An Account Suspension Case Fails Again–Perez v. LinkedIn

Perez sued LinkedIn for suspending his account. In October, a court in Southern District of Texas dismissed the complaint because LinkedIn isn’t a state actor. The court gave Perez the opportunity to refile in the Northern District of California, which he did (pro se again). However, the sequel doesn’t do any better.

Anti-SLAPP Violation. Perez claimed that LinkedIn violated anti-SLAPP laws. This argument is a head-scratcher for anyone familiar with anti-SLAPP laws. The court says it doesn’t apply because “LinkedIn has not initiated any suit against Perez to chill constitutionally protected speech….the anti-SLAPP applies against a party pursuing litigation and is designed to protect defendants from vexatious and suppressive litigation. The statute does not provide a basis for a plaintiff to bring an affirmative suit for substantive relief.”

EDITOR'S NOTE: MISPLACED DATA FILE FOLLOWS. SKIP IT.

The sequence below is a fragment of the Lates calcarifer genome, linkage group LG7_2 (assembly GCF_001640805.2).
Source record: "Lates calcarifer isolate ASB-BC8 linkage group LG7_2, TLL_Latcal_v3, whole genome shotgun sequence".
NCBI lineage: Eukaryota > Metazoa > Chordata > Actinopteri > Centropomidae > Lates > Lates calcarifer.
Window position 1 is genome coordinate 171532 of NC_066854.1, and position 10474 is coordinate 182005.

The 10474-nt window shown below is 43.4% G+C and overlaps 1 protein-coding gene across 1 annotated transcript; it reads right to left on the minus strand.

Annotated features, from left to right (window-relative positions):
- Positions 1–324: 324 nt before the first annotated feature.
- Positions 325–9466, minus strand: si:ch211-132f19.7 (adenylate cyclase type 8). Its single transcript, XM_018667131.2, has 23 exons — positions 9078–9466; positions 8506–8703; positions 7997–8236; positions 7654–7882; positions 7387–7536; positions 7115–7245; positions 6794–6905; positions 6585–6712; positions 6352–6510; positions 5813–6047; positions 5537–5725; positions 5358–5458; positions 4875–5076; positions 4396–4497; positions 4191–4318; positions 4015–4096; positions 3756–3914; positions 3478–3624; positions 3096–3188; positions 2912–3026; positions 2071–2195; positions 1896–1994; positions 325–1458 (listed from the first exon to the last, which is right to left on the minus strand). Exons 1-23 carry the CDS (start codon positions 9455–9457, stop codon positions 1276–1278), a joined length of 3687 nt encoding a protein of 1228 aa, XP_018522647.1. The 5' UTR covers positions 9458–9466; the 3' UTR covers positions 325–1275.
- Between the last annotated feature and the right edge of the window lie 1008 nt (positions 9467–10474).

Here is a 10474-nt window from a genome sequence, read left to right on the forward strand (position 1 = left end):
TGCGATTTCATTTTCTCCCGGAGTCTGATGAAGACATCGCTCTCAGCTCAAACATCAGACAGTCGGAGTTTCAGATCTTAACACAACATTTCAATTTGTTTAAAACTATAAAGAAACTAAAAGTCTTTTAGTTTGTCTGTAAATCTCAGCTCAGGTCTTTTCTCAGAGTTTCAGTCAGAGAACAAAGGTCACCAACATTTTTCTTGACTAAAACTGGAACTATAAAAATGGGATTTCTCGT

IIED. A “private party simply choosing to not provide access to its platform does not meet the threshold of extreme conduct exceeding the boundaries of a civilized society.”

First Amendment. “Courts across the country have found social media companies are private, not state actors.”

Perez has already appealed the ruling to the Ninth Circuit.

Case citation: Perez v. LinkedIn Corp., 2021 WL 519379 (N.D. Cal. Feb. 5, 2021)

ALSO: Engel v. Facebook, 2021 WL 148874 (E.D. Mo. Jan. 15, 2021): “Plaintiff’s allegation that Facebook allowed people to hack his account does not state a § 1983 claim because Facebook is a private company, not a state actor. ”

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